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Will Karadzic's genocide trial redeem The Hague?

The Bosnian Serb leader's arrival at the UN war crimes court offers it a second chance after the inconclusive trial of Slobodan Milosevic.

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Extradited to The Hague: Bosnian Serb ex-leader Radovan Karadzic was whisked out of Belgrade at 3:45 a.m. Wednesday and taken to a Hague prison.

Ermindo Armino/AP

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After evading arrest for 12 years, the self-styled Bosnian Serb leader Radovan Karadzic will appear at the Hague tribunal Thursday. There, he will say whether he is innocent or guilty of masterminding a war in Europe that set ethnic Slavs against each other, creating death squads, 1.8 million refugees, and hate and divisions in the former Yugoslavia that have not yet ended.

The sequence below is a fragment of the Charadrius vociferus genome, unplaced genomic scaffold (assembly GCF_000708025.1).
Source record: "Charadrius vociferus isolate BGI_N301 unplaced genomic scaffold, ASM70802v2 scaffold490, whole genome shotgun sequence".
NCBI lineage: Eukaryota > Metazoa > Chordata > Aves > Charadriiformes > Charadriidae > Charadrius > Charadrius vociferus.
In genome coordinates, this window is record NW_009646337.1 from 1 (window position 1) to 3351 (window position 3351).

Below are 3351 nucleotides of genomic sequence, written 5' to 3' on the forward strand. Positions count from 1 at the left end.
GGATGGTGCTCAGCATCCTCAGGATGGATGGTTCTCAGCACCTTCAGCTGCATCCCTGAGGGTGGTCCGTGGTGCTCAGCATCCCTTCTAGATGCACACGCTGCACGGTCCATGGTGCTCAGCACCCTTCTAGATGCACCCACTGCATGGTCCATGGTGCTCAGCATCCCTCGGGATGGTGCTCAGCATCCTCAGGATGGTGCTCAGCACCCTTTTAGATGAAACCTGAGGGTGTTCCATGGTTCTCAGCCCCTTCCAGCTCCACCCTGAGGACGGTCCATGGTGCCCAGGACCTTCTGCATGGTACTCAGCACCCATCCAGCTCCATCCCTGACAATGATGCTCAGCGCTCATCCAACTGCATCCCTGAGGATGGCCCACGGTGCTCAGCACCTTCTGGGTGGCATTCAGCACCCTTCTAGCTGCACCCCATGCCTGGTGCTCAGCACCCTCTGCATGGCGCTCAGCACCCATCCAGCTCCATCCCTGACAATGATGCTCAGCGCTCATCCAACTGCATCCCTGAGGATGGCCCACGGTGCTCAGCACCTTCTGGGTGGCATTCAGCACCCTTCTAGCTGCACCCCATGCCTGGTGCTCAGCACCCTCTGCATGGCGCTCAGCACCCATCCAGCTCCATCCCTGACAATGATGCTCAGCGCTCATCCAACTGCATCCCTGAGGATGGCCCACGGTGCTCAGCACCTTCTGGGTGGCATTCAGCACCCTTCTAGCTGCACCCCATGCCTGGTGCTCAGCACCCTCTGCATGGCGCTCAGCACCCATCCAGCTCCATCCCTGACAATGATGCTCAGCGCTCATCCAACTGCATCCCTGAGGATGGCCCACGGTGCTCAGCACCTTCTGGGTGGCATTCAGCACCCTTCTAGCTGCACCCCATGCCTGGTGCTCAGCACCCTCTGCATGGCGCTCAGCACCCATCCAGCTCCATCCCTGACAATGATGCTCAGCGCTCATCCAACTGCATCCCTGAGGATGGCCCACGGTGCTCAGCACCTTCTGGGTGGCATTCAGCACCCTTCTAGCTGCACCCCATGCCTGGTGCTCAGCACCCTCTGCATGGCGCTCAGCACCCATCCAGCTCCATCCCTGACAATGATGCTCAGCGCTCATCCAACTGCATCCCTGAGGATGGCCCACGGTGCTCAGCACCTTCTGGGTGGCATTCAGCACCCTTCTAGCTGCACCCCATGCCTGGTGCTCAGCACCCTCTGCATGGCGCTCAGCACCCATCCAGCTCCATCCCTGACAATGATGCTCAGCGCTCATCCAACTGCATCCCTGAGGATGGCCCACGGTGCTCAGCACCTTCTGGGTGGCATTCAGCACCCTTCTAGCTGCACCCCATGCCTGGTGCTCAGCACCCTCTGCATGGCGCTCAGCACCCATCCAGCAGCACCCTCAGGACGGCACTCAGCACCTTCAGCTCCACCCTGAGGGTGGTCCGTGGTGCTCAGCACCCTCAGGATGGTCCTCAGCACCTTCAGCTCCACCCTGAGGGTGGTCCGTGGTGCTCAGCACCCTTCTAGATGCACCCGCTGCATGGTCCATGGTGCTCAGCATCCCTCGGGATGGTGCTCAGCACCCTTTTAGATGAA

The prosecution at the first international war crimes court since Nuremberg hopes that the trial will fully clarify what happened in the worst theater of the 1990s Balkan wars – Bosnia – and that it will lead to a clear conviction of genocide.

This time, the tribunal is determined not to be stymied by a wily defendant. After a torturous and inconclusive four-year trial of Serb strongman Slobodan Milosevic, marked by delays, obstinacy, grandstanding political harangues, and finally Mr. Milosevic's 2006 death in a Hague cell – the Karadzic trial is seen as a second chance for the tribunal to convict a leader at the apex of responsibility.

"All that has gone before is a dress rehearsal," says Mirko Klarin, a Serb documentary producer who has covered the tribunal daily since its inception in 1993. "The evidence presented at the tribunal for genocide in [six Bosnian cities] is available. In Karadzic, they have the main link between Milosevic and Serbs in Bosnia."

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